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China Moves On Currency After Growing US Pressure

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Preston Waters

The People’s Bank of China said that from Monday it will double the trading band, so that the yuan can fluctuate by 1pc every day from a mid-point, compared with its previous limit of 0.5pc. The move demonstrates Beijing’s belief that the yuan is now stable enough to handle major structural reforms, despite slowing growth of the Chinese economy.

Analysts said the slowdown may have actually spurred Beijing to make the change, because the Chinese government knew it could introduce the larger band without causing a spike in the yuan’s value.

“The central bank chose a good time window to enlarge the trading band. The market’s expectation for a stronger yuan is weakening,” said Dong Xian’an, chief economist at Peking First Advisory in Beijing.

Nonetheless, The People’s Bank of China took the unusual step of issuing its announcement in English rather than Mandarin. Sources said China wanted to deflect criticism of its currency policy ahead of the International Monetary Fund’s annual spring meeting in Washington next week.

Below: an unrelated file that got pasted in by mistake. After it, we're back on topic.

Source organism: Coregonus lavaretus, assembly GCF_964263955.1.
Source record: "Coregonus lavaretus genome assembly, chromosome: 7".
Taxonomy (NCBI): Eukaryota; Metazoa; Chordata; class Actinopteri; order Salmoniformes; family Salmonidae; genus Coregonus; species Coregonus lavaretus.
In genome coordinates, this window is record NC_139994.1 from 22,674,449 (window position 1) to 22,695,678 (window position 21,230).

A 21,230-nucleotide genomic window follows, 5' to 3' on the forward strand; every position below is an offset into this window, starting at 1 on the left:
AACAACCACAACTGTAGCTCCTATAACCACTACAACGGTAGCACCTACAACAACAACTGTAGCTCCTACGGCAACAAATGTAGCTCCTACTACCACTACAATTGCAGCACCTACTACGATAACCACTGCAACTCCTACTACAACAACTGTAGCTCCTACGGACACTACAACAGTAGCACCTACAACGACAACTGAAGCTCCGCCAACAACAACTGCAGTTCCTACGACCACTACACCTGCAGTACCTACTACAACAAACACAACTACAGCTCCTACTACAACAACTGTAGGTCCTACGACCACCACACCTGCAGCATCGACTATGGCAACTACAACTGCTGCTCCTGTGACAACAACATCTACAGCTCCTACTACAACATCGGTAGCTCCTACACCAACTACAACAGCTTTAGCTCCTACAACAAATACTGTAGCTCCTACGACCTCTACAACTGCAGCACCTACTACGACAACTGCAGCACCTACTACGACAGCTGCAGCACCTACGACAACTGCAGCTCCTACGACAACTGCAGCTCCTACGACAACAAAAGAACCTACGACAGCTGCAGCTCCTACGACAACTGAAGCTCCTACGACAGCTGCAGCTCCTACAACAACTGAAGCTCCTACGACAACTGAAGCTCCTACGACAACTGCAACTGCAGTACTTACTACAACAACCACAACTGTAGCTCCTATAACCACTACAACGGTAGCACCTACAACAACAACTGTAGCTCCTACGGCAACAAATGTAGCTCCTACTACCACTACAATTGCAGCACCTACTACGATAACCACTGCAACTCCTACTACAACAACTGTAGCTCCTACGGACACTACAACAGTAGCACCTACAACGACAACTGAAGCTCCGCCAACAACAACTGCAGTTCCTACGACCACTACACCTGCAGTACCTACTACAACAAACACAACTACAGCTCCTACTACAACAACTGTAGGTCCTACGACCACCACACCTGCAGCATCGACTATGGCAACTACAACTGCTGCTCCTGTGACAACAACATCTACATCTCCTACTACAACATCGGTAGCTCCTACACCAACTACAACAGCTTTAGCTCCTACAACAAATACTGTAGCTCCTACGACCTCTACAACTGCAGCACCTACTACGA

According to data released by the National Bureau of Statistics on Friday, China’s economy grew at its slowest rate in nearly three years in the first quarter of 2012.

The country’s annual rate of GDP growth slowed to 8.1pc from 8.9pc in the previous three months, marking the fifth consecutive quarter of slowing growth in China.

The figures chimed with investor fears that the slide in China’s growth has yet to bottom out and that interventionist measures are required to halt it.

China’s economic growth is seen as one of the engines for global recovery, so any decline or slowdown is seen as a warning flag for other financial markets.

China’s economy expanded by 9.2pc in 2011, its lowest rate for two years, and its disappointing start to 2012 has revived concerns about the strength of the US economic recovery.

“In general, I think the first-quarter export results have disappointed the consensus. We still believe there should be more policy relaxation to add to growth domestically and offset weakness in exports,” said Kevin Lai, an economist at Daiwa in Hong Kong.

The Telegraph

Preston Waters

Preston Waters

Editor

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